By Carlo Basili


The following interview with Ran Lahav was conducted in January of 2013 by Carlo Basili, a prominent philosophical practitioner from Phronesis, the Italian Association for Philosophical Counseling. The interview was published in Italian on the webpage of Phronesis (

The following is a translation from the original Italian text:

Ran Lahav has been one of the pioneers of Philosophical Practice, and is still among the itsmost visible and active exponents on the international scene. Together with Lou Marinoff he organized the first conference of Philosophical Practice (The 1st ICPP, in Vancouver, 1994), and throughout the years has contributed to the development of the field, while engaging in intense organizational and theoretical activity. He is well known in Italy, where he collaborated with Phronesis and with Sicof and where he frequently gives seminars. In Italian he has published two books about philosophical practice: Comprendere la vita [Understanding life] (2004) and Oltre la filosofia [Beyond Philosophy] (2010). Other texts of Ran are available at the website which also contains a section in Italian with texts and videos. On his site one can find a broad collection of videos on philosophical practice.

Carlo: Dear Ran, I want to use this opportunity to take stock of the situation ofthe philosophical practice movement. A lot of water has passed under the bridge from the first ICPP which you organized with Lou Marinoff in Vancouver (1994) to the last one that took place in Korea this year. What is your opinion about the road we have traveled so far?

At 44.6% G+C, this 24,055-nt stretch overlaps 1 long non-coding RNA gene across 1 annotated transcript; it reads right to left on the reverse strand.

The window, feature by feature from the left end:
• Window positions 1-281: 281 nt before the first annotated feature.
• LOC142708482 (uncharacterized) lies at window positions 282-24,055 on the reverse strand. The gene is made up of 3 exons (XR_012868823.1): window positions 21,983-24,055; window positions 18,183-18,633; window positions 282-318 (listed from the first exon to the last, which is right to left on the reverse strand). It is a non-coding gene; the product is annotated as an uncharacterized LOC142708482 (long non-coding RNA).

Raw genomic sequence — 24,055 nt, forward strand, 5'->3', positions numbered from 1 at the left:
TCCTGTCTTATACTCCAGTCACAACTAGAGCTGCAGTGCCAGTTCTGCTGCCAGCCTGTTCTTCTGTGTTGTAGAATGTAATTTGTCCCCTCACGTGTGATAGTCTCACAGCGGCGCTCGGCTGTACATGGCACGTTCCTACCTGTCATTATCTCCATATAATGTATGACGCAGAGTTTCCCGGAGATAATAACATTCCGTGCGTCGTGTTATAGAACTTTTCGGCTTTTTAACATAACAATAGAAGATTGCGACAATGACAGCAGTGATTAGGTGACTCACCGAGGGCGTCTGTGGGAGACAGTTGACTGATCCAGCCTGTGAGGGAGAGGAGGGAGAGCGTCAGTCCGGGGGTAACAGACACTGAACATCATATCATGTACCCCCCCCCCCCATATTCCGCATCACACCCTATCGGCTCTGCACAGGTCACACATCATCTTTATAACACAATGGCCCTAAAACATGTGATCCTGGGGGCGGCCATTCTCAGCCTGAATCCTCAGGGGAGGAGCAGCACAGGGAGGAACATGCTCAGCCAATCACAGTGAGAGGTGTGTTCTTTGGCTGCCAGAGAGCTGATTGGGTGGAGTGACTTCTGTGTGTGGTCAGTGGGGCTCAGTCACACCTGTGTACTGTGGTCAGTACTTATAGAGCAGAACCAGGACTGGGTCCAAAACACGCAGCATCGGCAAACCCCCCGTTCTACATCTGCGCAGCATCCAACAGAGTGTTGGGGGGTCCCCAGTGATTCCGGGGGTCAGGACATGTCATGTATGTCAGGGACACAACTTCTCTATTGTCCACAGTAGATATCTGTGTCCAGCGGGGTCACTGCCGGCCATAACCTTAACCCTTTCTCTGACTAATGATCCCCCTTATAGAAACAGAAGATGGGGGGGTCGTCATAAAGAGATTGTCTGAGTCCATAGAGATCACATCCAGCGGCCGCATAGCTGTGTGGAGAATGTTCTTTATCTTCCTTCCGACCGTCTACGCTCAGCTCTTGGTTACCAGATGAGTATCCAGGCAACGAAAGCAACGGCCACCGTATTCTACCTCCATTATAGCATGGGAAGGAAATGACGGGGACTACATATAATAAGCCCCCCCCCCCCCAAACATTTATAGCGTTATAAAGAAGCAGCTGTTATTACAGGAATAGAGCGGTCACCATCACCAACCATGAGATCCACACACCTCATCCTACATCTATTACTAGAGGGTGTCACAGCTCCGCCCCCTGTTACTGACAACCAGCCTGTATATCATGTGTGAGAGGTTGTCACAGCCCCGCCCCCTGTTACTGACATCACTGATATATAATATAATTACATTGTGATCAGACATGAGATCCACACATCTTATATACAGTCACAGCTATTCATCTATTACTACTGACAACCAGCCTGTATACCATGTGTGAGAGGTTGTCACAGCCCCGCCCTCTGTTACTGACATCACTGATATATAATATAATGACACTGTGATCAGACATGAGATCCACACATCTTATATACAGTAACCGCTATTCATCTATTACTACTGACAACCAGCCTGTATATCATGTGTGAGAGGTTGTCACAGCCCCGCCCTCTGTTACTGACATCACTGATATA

by Ran Lahav

published in Journal of Humanities Therapy 3:2012

The field of philosophical practice contains a wide variety of approaches, and yet they are all based on one central idea: that philosophy is relevant to the person in the street, not only to professional philosophers. Philosophy can help individuals examine their lives and in this way help them address their personal problems, make decisions, develop themselves, and enrich their lives with meaning and wisdom. The philosophical practitioner is, accordingly, a philosopher who helps people reflect on life and on their predicaments. This can be done in several different formats—in a one-time workshop, in a group that meets regularly, in a reading group of philosophical texts, and so on. But the most popular form of philosophical practice is “philosophical counseling” in which a philosopher meets one counselee for a series of counseling sessions, and the two reflect together on the counselee’s life.

But how can philosophy, especially Western philosophy, be relevant to the person in the street?